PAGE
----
And yet…this is not a sad story. Not quite the sadness a Kolkatan like me feels upon landing, cribbing about the irate traffic snarls or mourning the breaking down of yet another ancestral home to make way for a multiplex or a multi-storied – a faceless city in the constant throes of political ambiguity – a masterless mistress, left with nothing really, except tall tales of yesterday and yesteryears’. Durga Pujas helps us forgive Kolkata for what it has become and soak in what it will always be. These five days are about looking back and looking forward – the only time the city can carry the weight of both on its weathered arms. Rituals occupy centre stage, family comes first, friends step out in their Sunday best, it’s about fun and food and we make no qualms about it. From the Kola bou snaan (A banana tree is dressed as a new bride in yellow silk cloth, the priest carries the tree in a procession to Lord Ganesha as his bride) that sets off the puja revelry on Mahasashti, the sixth day of the waxing moon fortnight known as Devi Paksha, the perfunctory Ashtami (eighth day) pushpanjali that sees women step out dressed in their dhakai jamdanis or Benarasi saris and ostentatious gold finery and men stand tall in their gold bordered, dhakka dewa dhotis and off-white, silk punjabis or the mellifluous purity of Kumari puja where a small girl child (who has not attained puberty) is worshipped as the human incarnate of the Goddess to the elaborate Sandhi puja that marks the onset of Navami (the ninth day) and the culmination of Ashtami, down to the riotous sindoor khela on the afternoon of Bijoya Dashami, customary for married wives who apply thick blobs of vermillion on the Goddess’ fair forehead, before parting their tinged mouths to smear sandesh on her mouth and whisper into her ears, ‘ashche bochor aabar esho (come again next year),’ to finally the merriment of wild dancing atop illuminated trucks in the immersion processions that dot the city’s main thoroughfares marking the heady culmination of this five-day along human fiesta – that has to be only seen to be believed, consumed to be converted, lived in to live on….
What is it about this festival that makes it so magical, I wonder each year, as my own father, a devoted and converted South Indian-turned self professed Bengali books our air tickets, almost 365 days in advance, as soon as we return to dusty Delhi, within days of our transit from our homeground? Why is it that our Puja holidays are always spent in the shaded sanctuary of a home we left behind? I ask myself now… as I sit penning this. Why is everything that is Bengali about us, even me, stuff that we laugh at and critique so easily, all year through at get-togethers and offices, suddenly turn into a cultural iconography – a rich tapestry of our roots and return to it we must, even if it is only in passing. Perhaps as my father says and says it best I think, ‘How can you not be home on Pujas, it’s like sitting out at your own daughter’s wedding? That is… it’s clearly not possible?’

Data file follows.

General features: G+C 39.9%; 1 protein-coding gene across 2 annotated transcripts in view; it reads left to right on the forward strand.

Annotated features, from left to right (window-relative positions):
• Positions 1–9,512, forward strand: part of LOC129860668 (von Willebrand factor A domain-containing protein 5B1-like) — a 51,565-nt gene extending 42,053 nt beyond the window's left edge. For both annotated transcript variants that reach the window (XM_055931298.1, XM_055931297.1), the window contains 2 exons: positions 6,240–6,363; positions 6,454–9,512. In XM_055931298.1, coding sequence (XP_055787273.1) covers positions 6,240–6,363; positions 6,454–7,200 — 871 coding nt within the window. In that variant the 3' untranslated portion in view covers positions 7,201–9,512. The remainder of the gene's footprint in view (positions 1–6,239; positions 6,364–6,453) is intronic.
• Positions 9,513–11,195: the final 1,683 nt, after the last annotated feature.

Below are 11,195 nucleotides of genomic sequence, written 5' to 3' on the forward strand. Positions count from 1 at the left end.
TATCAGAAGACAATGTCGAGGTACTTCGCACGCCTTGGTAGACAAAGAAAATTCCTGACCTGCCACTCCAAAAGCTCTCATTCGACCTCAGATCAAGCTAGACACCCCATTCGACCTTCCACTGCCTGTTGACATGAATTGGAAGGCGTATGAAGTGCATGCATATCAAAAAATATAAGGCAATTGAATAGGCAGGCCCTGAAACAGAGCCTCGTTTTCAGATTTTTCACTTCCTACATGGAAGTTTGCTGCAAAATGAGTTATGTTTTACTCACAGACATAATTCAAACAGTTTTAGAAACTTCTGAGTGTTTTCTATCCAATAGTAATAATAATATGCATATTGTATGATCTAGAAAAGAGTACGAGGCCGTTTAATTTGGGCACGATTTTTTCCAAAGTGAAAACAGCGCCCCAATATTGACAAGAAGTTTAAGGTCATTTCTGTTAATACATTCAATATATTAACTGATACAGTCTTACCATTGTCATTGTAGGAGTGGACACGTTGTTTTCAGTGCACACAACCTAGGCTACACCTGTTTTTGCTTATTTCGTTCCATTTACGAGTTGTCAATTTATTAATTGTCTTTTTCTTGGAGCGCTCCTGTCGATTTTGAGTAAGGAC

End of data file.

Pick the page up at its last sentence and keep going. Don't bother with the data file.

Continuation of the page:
And so, just like that faded October morning, we pack our bags, stuffing in the remainder of our childhood, the good parts…we spread our wings… flying towards familiarity. For the Devi is not just an idol for us, distant and desirous. She is one of us. A daughter, a mother, a sister, a friend, a lover, a wife, a grandchild…. the sum of what is constant in a world that is ever changing. So, if you’re reading this and are a Bong like me, or just someone who is curious about this thing – this is what the Durga Puja mania in Kolkata is all about. I’d tell you a little secret, you better believe it. Each word and sentence in fact. I’ll tell you why – for it doesn’t get bigger than this! ‘Ma ashchen… shob tikh hoye jaabe… dekhish dadubhai… shob dukkho… shob raag… shob moila muche jaabe… Ma ashchen…’ Dada whispered, parting my tresses. He was right…. and no, I’m not going to translate this. This time. I am sure; you will know what I mean. Things get lost in translation most often and Durga Puja is one of our few remaining dreams…
(Images: DEBASISH NANDY)